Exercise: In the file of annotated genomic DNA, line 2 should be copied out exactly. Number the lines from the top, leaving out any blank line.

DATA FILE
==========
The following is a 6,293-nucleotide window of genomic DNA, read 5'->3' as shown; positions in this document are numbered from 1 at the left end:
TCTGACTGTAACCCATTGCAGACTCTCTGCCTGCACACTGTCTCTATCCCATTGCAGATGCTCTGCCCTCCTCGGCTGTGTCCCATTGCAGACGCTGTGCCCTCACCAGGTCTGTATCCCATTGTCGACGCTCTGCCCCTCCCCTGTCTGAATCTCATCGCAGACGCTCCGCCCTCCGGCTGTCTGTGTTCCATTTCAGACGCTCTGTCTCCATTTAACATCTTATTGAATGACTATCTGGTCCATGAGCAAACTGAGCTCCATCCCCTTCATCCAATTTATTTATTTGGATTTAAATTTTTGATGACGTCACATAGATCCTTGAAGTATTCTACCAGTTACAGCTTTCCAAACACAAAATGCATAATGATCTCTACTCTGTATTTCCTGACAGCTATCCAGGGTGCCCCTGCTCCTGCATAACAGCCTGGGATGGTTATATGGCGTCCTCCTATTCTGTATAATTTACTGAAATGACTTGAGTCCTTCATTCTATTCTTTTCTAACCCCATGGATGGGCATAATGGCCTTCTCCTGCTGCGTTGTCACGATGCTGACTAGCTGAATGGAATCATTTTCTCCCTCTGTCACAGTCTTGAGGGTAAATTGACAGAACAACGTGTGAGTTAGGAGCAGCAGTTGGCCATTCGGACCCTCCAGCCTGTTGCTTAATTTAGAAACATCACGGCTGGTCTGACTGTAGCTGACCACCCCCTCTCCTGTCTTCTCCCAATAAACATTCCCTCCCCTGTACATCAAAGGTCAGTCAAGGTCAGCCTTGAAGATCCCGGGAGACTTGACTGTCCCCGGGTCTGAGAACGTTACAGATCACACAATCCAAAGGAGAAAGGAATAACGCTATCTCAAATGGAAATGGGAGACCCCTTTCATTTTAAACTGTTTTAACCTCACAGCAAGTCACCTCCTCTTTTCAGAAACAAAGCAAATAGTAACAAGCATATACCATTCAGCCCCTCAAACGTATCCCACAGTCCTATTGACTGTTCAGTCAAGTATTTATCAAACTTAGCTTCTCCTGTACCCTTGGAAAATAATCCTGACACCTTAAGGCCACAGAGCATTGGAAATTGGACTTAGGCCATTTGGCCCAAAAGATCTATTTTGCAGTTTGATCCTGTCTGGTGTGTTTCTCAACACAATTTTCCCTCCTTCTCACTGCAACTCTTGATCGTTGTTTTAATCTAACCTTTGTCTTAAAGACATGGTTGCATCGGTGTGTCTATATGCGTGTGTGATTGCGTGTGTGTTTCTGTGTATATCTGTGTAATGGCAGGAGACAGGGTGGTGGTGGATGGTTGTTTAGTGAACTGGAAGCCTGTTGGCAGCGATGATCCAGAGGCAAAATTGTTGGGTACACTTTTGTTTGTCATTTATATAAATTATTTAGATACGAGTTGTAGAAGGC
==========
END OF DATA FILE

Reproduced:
TCTGACTGTAACCCATTGCAGACTCTCTGCCTGCACACTGTCTCTATCCCATTGCAGATGCTCTGCCCTCCTCGGCTGTGTCCCATTGCAGACGCTGTGCCCTCACCAGGTCTGTATCCCATTGTCGACGCTCTGCCCCTCCCCTGTCTGAATCTCATCGCAGACGCTCCGCCCTCCGGCTGTCTGTGTTCCATTTCAGACGCTCTGTCTCCATTTAACATCTTATTGAATGACTATCTGGTCCATGAGCAAACTGAGCTCCATCCCCTTCATCCAATTTATTTATTTGGATTTAAATTTTTGATGACGTCACATAGATCCTTGAAGTATTCTACCAGTTACAGCTTTCCAAACACAAAATGCATAATGATCTCTACTCTGTATTTCCTGACAGCTATCCAGGGTGCCCCTGCTCCTGCATAACAGCCTGGGATGGTTATATGGCGTCCTCCTATTCTGTATAATTTACTGAAATGACTTGAGTCCTTCATTCTATTCTTTTCTAACCCCATGGATGGGCATAATGGCCTTCTCCTGCTGCGTTGTCACGATGCTGACTAGCTGAATGGAATCATTTTCTCCCTCTGTCACAGTCTTGAGGGTAAATTGACAGAACAACGTGTGAGTTAGGAGCAGCAGTTGGCCATTCGGACCCTCCAGCCTGTTGCTTAATTTAGAAACATCACGGCTGGTCTGACTGTAGCTGACCACCCCCTCTCCTGTCTTCTCCCAATAAACATTCCCTCCCCTGTACATCAAAGGTCAGTCAAGGTCAGCCTTGAAGATCCCGGGAGACTTGACTGTCCCCGGGTCTGAGAACGTTACAGATCACACAATCCAAAGGAGAAAGGAATAACGCTATCTCAAATGGAAATGGGAGACCCCTTTCATTTTAAACTGTTTTAACCTCACAGCAAGTCACCTCCTCTTTTCAGAAACAAAGCAAATAGTAACAAGCATATACCATTCAGCCCCTCAAACGTATCCCACAGTCCTATTGACTGTTCAGTCAAGTATTTATCAAACTTAGCTTCTCCTGTACCCTTGGAAAATAATCCTGACACCTTAAGGCCACAGAGCATTGGAAATTGGACTTAGGCCATTTGGCCCAAAAGATCTATTTTGCAGTTTGATCCTGTCTGGTGTGTTTCTCAACACAATTTTCCCTCCTTCTCACTGCAACTCTTGATCGTTGTTTTAATCTAACCTTTGTCTTAAAGACATGGTTGCATCGGTGTGTCTATATGCGTGTGTGATTGCGTGTGTGTTTCTGTGTATATCTGTGTAATGGCAGGAGACAGGGTGGTGGTGGATGGTTGTTTAGTGAACTGGAAGCCTGTTGGCAGCGATGATCCAGAGGCAAAATTGTTGGGTACACTTTTGTTTGTCATTTATATAAATTATTTAGATACGAGTTGTAGAAGGC